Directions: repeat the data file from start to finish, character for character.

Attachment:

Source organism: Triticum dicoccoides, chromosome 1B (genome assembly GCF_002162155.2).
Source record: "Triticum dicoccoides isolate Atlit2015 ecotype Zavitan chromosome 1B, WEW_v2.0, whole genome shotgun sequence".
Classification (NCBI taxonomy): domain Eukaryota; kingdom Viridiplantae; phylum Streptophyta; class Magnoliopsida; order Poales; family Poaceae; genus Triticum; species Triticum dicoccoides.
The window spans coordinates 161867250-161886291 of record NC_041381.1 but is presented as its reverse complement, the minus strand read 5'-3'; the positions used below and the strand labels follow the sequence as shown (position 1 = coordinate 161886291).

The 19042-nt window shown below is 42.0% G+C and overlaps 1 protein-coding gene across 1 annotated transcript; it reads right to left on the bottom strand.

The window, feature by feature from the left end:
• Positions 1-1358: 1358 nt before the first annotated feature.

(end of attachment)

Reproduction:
Source organism: Triticum dicoccoides, chromosome 1B (genome assembly GCF_002162155.2).
Source record: "Triticum dicoccoides isolate Atlit2015 ecotype Zavitan chromosome 1B, WEW_v2.0, whole genome shotgun sequence".
Classification (NCBI taxonomy): domain Eukaryota; kingdom Viridiplantae; phylum Streptophyta; class Magnoliopsida; order Poales; family Poaceae; genus Triticum; species Triticum dicoccoides.
The window spans coordinates 161867250-161886291 of record NC_041381.1 but is presented as its reverse complement, the minus strand read 5'-3'; the positions used below and the strand labels follow the sequence as shown (position 1 = coordinate 161886291).

The 19042-nt window shown below is 42.0% G+C and overlaps 1 protein-coding gene across 1 annotated transcript; it reads right to left on the bottom strand.

The window, feature by feature from the left end:
• Positions 1-1358: 1358 nt before the first annotated feature.